Maslow talked about that, saying that to be Okay we first need Food and Water...yep, it...then Safety...and in most books, those issues are pretty well taken care of. Sometimes you'll get characters fleeing the murderer in the North Woods or laid off from the factory job, but food isn't usually a driving motivation.

Maslow Pyramid

So we get into the next level of what people need to be Okay, which is Belonging / Acceptance / Love. Then there's Respect of Others and Self-Respect, and finally there's the drive to Be All You Can Be. Everywhere along that continuum, you've got some great motivators.

And that matters, because it's the motivation that makes a character interesting.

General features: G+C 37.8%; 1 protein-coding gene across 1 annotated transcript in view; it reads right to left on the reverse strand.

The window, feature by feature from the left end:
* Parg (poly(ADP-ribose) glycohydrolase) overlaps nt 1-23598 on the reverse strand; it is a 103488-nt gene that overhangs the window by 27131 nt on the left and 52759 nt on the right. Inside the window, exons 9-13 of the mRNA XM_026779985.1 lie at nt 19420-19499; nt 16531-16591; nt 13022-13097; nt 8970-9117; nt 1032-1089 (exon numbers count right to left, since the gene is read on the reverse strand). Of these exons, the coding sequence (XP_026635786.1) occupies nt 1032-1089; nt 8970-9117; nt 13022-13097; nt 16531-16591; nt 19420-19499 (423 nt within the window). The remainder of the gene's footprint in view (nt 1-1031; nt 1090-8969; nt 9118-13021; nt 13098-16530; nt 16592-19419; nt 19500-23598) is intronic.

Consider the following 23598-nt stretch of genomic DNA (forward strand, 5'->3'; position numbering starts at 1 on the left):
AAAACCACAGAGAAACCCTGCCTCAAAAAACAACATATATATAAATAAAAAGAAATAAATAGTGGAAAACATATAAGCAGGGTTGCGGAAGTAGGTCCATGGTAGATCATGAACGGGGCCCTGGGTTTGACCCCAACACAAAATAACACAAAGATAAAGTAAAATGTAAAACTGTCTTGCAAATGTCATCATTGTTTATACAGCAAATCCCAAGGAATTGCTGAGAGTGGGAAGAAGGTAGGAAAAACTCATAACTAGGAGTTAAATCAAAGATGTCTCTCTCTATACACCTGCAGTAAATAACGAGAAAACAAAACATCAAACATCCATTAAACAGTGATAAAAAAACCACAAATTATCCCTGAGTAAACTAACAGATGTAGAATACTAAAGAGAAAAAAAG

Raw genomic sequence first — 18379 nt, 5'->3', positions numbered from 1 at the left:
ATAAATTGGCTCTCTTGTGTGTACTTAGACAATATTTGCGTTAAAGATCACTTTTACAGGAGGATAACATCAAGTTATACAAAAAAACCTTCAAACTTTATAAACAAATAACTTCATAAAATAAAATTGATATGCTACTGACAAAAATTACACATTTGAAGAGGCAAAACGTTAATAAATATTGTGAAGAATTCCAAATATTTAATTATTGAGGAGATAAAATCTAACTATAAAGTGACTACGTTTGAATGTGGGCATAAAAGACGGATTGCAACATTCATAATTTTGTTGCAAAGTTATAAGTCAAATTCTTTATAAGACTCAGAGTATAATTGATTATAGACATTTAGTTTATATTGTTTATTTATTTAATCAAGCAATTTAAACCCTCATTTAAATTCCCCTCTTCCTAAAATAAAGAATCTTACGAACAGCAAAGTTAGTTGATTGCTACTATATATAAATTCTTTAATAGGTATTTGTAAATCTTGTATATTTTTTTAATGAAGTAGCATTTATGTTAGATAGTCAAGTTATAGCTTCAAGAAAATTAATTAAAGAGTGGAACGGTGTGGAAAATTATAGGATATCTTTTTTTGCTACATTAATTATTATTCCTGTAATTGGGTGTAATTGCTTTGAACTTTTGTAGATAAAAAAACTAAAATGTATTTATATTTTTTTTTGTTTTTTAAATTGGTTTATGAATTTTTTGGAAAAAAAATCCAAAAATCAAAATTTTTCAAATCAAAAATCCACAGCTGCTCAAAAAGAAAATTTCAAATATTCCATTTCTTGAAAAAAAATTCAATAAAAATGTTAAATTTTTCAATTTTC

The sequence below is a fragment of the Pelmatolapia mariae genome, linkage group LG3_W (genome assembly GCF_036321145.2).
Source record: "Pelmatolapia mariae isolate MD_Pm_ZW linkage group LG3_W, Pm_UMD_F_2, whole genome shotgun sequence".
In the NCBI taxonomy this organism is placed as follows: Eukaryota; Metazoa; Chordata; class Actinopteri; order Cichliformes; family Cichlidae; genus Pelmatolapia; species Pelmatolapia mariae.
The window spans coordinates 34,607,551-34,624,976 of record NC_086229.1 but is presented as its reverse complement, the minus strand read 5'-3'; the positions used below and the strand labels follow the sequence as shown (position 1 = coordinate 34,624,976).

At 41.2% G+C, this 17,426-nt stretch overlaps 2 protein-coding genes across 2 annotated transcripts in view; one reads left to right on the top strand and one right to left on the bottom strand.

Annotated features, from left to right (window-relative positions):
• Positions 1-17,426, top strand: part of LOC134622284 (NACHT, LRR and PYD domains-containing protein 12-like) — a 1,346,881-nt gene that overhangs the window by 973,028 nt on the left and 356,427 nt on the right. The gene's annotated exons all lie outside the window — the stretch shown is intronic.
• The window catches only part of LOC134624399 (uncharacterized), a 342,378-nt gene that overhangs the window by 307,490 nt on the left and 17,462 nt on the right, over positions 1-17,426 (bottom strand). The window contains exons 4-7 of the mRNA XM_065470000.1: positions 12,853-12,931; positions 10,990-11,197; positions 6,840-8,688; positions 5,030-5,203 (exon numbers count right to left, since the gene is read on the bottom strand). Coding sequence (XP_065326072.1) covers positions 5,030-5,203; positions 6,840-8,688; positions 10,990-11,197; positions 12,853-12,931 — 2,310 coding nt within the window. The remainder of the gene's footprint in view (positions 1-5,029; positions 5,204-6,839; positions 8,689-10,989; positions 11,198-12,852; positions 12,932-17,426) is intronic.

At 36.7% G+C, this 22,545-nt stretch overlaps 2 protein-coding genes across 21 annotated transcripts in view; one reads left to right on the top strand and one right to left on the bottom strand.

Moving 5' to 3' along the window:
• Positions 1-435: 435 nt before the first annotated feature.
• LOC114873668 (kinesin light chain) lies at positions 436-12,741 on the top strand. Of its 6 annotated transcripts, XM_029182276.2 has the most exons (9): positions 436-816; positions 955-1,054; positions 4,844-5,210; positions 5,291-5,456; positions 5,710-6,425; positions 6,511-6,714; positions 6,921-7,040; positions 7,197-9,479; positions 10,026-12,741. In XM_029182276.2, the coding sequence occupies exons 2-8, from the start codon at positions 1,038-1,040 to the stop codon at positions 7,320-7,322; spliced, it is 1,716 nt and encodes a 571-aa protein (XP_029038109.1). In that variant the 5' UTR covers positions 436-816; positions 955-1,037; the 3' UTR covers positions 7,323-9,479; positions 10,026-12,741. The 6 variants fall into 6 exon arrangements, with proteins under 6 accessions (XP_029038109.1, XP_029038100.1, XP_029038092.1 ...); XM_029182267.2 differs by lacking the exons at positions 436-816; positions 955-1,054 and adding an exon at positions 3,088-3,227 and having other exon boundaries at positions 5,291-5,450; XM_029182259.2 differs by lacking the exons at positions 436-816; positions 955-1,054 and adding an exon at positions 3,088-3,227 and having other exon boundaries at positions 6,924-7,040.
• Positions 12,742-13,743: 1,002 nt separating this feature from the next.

Where does it come into the story?

Some writers start with the motivation: "let's see, a woman who's motivated by the desire for adventure would be THIS type of person." Other writers start with the character: "my heroine wants to sail to Jamaica, so that must mean she's motivated by adventure."

Either way works fine. And either way leaves you totally free to write any kind of story you want.

Say, given this heroine who wants to sail to Jamaica in search of adventure, could your story be full of soul-deep emotion? Absolutely. Quirky humor? Sure. Dizzying suspense? Of course. Imaginative history? Yep. Heartwarming realism? Yep.

It all depends on how you write it.

So in that case, why does the heroine's motivation even matter?

Because it's what makes her credible. Same as we can't have pink-elephant aliens showing up in some 14th-century castle without sacrificing a bit of credibility, neither can we have this woman sailing off to Jamaica without SOME plausible motivation.